Ellie: Can I have chocolate milk?
Me: No.
Ellie: Nanny will say I can have it.
Me: Go and ask her, then.
Ellie: Nanny, can I have chocolate milk?
Nanny: What did mummy say?
Ellie: You can say yes!

October 28:

Ellie, sounding genuinely distressed: Oh no! We have to buy a new beanbag!
Me: Why, what’s happened to this one?
Ellie: Evie got sandwich all over it!

November 1:

I told Elspeth I would go to the gym later, and she didn’t realise I meant after Aidan got home. She demanded to come with me, saying ‘Otherwise Evie and I will be all bored and lonely!’

November 3:

Ellie: One of our fish died and we had to put it in the toilet. Poppy doesn’t put his dead fish in the toilet. He puts them on the grass so Tiffany [my parents’ cat] can eat them.
Me: Yes, but we don’t have a Tiffany.
Ellie: We could get one. Then when Luggy [our surviving fish] dies she can eat him.

November 9:

Ellie: It’s time to do a handstand.
Me: Um, ok.
Ellie: I don’t know how. Do you?
Me: I haven’t done a handstand in about twenty years.
Ellie: Oh, well, maybe when you’re a bit older you will know how to do a handstand.

Me: Finish your dinner and you can have an icy pole.
Ellie: I’m not dinner hungry anymore. I’m icy pole hungry.

Humans changing the planet

Modern humans tend to consider their own destructiveness as being minimal up until around the time of the industrial revolution. And indeed, there is no doubt that our impact on the Earth increased. But that was far from the start of our planet-changing activities.

Archaic humans (Homo sapiens idaltu) were migrating from Africa around 70,000 years ago. (From here, I will use the abbreviation ‘kya’ for ‘thousand years ago’, so that would be 70 kya.) 100 kya, the world was dominated by at least three distinct great ape species, including our direct ancestors. By 30 kya, our ancestors were more or less alone; we’d overrun our cousins.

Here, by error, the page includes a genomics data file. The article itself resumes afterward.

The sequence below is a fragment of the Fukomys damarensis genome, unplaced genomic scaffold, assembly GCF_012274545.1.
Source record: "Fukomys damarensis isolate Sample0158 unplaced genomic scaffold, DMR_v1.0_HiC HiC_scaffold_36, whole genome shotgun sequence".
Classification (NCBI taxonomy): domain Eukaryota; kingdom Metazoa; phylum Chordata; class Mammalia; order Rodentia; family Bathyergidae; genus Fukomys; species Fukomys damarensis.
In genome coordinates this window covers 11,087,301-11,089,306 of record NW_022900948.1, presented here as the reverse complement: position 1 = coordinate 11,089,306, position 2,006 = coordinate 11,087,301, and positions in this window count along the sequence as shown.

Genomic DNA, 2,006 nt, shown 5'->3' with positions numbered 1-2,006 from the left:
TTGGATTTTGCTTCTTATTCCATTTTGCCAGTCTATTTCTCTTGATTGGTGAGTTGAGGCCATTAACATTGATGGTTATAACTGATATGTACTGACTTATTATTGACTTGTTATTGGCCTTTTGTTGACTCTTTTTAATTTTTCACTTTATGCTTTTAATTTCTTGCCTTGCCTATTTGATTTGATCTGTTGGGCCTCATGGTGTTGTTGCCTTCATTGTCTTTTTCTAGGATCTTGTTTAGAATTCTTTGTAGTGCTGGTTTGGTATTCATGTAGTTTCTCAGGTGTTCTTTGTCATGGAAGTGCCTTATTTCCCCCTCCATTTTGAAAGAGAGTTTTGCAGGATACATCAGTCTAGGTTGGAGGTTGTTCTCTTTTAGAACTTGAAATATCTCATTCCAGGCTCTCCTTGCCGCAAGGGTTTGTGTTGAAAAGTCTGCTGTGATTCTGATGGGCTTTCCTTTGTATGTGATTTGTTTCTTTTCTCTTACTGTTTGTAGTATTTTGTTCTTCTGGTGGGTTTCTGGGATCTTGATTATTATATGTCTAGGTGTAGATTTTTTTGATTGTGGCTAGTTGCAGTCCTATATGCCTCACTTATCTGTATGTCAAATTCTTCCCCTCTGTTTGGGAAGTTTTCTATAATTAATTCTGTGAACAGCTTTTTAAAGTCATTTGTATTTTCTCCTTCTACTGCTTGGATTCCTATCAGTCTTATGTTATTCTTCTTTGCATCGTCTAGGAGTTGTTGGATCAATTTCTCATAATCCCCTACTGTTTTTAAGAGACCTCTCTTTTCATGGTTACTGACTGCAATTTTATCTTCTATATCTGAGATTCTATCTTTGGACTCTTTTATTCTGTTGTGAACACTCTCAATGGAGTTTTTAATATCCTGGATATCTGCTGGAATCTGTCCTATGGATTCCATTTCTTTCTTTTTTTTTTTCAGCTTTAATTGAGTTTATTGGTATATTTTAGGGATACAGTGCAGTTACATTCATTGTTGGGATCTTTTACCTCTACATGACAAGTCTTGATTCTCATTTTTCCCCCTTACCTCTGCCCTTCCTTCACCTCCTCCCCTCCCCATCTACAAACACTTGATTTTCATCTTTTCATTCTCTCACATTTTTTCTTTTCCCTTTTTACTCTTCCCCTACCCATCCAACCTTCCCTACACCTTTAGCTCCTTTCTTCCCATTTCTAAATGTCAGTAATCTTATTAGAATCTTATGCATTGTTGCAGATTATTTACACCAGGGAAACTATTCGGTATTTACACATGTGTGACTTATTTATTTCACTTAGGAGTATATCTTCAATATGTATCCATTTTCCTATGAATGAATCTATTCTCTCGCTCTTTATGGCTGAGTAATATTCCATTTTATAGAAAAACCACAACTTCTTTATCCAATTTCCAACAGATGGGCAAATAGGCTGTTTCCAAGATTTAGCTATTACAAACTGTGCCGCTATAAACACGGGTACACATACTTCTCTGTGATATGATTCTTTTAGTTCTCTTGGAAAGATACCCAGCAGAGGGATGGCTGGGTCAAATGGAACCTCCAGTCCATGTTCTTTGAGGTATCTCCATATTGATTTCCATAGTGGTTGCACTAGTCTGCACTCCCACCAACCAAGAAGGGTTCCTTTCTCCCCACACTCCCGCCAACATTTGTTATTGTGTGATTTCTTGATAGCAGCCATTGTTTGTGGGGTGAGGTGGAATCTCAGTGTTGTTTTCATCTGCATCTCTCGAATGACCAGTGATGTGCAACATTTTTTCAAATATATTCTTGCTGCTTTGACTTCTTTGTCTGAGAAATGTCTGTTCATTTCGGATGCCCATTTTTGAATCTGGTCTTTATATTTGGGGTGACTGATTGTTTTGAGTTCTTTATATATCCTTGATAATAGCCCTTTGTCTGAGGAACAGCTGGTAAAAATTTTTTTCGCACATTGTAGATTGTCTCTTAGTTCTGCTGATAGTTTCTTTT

Migration from Africa seems to have been driven largely by population pressures and the need for food. We followed the big game west, out across Europe and Asia, over land and water and ice.

Around 65 kya we arrived in Australia. By 50 kya, many large mammal species here were extinct, hunted and eaten by our forebears. The same pattern can be seen in the Americas; extinctions followed the arrival of humans.

It wasn’t just animals we did as we wished with. It’s estimated that about 10% of the Amazon is in its current form due to the intervention of early humans. We encouraged the plants that were more beneficial to us: the plants we could eat from, or those which would suit the animals we wanted to eat. We discouraged or killed off plants that didn’t suit us. Burning the undergrowth left more space for large game herds.

For about 10,000 years we’ve been domesticating food plants, cultivating what we want to eat and clearing out the plants we can’t use. This in turn lead to an expansion of population, as our deliberately chosen and cultivated crops could support more people than foraging for naturally occurring plants.

So basically what I’m trying to say is that humans and our ancestors have been transforming Earth for our own benefit for a very very very long time, and that’s on top of natural events and constant climate fluctuations. There’s some food for thought when you consider trying to reverse it all. Good luck trying to figure out what’s ‘normal’, ‘natural’, or ‘pristine’; is it a hundred years ago, or a hundred thousand? I’m not saying don’t try. Just be aware of what you’re trying to save the planetĀ from.